At the moment, these appear to be the best in user-level RSS display tools, but none of the above solutions really fulfill the needs of the artist/label user. Especially those who are unwilling to deal with the barriers that iframes, java, or dynamic page rendering methods provide. I'll keep diggin' and keep you posted as to developments or simple workarounds that I can find.

Friday, December 16, 2005

Right On...

Bob Lefsetz has an amazing blog/newsletter that talks about the music business on the major label level. Almost every day he debunks the secretive and self-defeating bullshit that goes on within the walls at the Dino-corps. Today he offered the following send up on the industry touting the upcoming Microstoft/MTV download store as an iPod/iTunes "killer".
"It took almost twenty years, but then it became clear. MTV was the major labels’ worst nightmare. Oh, it blew acts up. But they fell to earth so quickly that people rushed to get out of the way, not wanting to be tainted by the shit that emanated from the impact. I.e., you’ve got no careers and no catalog sales. Sound like a recipe for success? Then why did Time Warner blow out Warner Music at such a cheap price? Why did Sony merge with BMG?

Then you’ve got these same ignoramuses functioning in the online sphere. Or not functioning, as the case might be. Hell, they sued almost a thousand people for trading THIS WEEK! It’s almost as if Wham-O had a big campaign promoting Hula-Hoops. OR, we started seeing ads for Maypo on TV. HUH? Doesn’t everybody have an iPod? Aren’t iPods GOOD for music? Good for music, bad for major labels. At least that’s the way the major labels see it. Married to the CD paradigm, too fucking stupid to see there might be another way."

You can find the full article, as well as an archive of previous posts here.

Friday, December 09, 2005

No Kiddin' - Part I

It seems that the early adopters in the music biz have come to the shocking revelation that the kids like their iPods over broadcast radio. Like this is news to anyone that has to rely on actually selling records instead of puckering up to the corporate teat or a venture fund to pay the bills?

College radio (with the exception of stations like WFMU and WSOU) has become almost powerless in it's capacity to really shape the taste of listeners. From my perspective, sending promotional copies for a hardcore/punk/indie rock label to the top 200 is pretty much only good as a street marketing tool, to encourage online support. CMJ Chart numbers are feckless , antiquated barometers of progress and only used by radio departments or indie promoters to justify their jobs. At best, those major-dominated statistics reflect a snapshot of where things were yesterday, instead of where things are going . (Which it was, back in its late 80's/ early 90's heyday.)

Existing radio stations do have the ability to create compelling content for the web, either by webcasting like lefty talk network AirAmerica (oh pardon me, is my progressive showing?) and/or creating podcasts. NPR affiliate Stations like KCRW offer a huge array of sources to their content. (My personal favorite music subscriptions are All Songs Considered, Morning Becomes Eclectic. and Celia Hirschman's music biz show, On The Beat. )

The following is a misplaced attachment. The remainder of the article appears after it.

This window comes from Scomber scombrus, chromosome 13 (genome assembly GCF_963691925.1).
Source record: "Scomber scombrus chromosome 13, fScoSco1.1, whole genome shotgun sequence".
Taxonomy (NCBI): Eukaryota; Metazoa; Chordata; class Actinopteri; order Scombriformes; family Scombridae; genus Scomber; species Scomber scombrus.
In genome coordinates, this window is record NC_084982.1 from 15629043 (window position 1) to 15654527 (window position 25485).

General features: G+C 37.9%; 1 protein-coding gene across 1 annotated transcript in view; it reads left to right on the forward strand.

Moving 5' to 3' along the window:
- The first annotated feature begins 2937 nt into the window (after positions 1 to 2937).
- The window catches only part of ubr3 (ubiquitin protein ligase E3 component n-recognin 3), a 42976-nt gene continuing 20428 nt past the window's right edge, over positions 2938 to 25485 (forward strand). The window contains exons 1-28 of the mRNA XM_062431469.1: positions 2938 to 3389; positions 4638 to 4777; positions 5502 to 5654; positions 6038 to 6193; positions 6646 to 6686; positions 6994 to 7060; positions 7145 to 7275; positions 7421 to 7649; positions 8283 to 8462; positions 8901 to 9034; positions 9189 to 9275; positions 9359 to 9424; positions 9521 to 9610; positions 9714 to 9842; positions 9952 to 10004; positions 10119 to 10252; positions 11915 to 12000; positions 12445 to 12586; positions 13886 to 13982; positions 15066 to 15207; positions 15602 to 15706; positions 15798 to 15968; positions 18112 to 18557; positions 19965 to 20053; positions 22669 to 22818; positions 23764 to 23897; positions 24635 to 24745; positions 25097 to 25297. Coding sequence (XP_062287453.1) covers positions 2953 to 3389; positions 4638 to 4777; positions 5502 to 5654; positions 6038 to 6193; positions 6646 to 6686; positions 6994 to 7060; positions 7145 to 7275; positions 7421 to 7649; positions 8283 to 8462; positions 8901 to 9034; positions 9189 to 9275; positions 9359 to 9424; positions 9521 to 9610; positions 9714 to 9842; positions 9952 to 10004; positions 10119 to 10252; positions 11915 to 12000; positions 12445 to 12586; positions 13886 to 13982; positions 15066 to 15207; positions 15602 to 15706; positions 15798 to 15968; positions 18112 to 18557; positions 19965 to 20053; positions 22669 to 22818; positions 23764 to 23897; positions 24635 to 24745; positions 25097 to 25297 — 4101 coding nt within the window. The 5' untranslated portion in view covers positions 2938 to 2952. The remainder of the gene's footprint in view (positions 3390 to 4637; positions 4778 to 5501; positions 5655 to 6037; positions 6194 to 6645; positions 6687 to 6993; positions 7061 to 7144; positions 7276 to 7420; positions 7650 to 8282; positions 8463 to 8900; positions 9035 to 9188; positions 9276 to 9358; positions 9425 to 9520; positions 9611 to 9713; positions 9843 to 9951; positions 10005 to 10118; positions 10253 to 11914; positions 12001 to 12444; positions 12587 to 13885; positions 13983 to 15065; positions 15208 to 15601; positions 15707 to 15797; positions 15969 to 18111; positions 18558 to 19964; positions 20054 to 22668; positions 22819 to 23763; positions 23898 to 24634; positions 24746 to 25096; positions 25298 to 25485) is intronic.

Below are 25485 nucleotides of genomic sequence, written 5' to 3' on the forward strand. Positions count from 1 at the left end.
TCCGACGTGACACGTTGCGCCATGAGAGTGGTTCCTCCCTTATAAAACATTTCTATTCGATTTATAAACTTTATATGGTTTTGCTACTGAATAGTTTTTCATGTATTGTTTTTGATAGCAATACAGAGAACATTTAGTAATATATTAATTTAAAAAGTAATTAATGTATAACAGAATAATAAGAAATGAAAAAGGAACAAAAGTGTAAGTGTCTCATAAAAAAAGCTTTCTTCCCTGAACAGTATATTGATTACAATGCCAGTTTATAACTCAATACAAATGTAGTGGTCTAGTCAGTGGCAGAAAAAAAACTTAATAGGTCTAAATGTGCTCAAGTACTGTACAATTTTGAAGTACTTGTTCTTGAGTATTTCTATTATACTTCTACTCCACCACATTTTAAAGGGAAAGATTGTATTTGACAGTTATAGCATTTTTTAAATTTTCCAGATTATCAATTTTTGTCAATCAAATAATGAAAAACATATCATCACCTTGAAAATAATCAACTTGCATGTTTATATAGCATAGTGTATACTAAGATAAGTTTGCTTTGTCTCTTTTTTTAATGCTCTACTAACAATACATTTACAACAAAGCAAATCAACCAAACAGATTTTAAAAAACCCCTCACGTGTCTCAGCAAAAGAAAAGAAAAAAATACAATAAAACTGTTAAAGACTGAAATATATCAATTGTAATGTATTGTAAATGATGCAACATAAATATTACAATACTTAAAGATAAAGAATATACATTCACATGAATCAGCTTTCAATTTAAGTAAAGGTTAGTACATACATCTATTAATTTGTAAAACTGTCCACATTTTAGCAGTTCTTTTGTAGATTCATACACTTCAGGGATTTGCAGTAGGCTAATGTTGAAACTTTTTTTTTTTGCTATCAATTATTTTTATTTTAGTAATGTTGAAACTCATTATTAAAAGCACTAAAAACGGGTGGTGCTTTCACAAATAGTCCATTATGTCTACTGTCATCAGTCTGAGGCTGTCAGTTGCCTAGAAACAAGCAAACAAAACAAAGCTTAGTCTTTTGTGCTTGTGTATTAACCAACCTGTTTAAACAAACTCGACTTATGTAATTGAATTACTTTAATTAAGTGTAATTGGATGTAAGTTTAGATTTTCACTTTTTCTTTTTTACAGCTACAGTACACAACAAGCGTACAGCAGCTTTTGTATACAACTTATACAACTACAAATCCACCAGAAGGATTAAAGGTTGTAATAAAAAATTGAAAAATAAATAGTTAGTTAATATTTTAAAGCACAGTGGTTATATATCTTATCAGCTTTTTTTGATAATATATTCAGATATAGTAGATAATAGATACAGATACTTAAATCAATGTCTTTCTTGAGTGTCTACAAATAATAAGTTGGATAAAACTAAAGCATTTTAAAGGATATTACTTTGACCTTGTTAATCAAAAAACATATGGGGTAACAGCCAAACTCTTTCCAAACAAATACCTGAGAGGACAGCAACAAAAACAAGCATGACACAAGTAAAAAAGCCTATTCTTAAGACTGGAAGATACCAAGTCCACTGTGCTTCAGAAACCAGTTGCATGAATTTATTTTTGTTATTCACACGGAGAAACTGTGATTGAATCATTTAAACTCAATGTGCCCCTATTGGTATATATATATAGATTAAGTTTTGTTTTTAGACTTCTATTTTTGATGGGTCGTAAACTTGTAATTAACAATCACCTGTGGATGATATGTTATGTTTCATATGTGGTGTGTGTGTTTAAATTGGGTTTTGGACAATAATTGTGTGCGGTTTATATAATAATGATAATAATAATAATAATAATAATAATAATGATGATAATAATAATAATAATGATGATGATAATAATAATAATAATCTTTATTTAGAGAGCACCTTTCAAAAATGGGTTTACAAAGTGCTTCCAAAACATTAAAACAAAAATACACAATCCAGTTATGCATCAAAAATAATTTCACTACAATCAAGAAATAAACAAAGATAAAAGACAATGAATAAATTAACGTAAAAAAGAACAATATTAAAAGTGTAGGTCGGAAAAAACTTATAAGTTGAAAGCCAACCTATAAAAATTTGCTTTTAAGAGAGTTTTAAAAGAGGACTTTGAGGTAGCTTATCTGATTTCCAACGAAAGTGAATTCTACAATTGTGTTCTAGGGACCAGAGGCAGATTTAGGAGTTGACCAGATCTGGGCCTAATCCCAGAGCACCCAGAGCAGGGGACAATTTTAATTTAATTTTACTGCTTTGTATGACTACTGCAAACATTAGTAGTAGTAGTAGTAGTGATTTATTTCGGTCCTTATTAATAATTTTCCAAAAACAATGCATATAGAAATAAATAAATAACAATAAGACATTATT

So What's Next?
What's stepping up to the plate? Since Podcasting has been explained to death elsewhere, let's talk about collaboratively filtered online streaming sites like or

Such experiences offer some core similarities:
  1. Two way relationships between "broadcaster" and "listener"
  2. The experience starts with the taste of the listener, not some overpaid tool at a corporate office.
  3. Allows the listener to fast forward (and in some cases) exorcise aurally offensive material from their playist.
  4. Show song information and graphics
  5. Enables user to add the music to a permanent collection by linking to online stores.

Pandora's approach is take a song or band you like, and using various properties of that song, will play others. The users' "thumbs up" or "thumbs down" further refines the process. A recent station for Madball then suggests a Motorhead track, based on "hard rock roots, mild rhythmic syncopation, repetitive melodic phrasing, extensive vamping." (vamping?) actually requires you to download a plug-in, which then reports your actual plays of songs through iTunes, Winamp, back to the central site and creates your own personal profile page. Based on your profile, the site will suggest various playlists and other social connections to you. It also allows the user to put cool little dynamic charts on their web pages or blogs. (I'll be adding one soon.)

I'm especially enamored of because it allows labels to not only manage their content (inclusive of free promotional downloads) but also link to online shops. They also provide some basic feedback statistics on the music they've uploaded.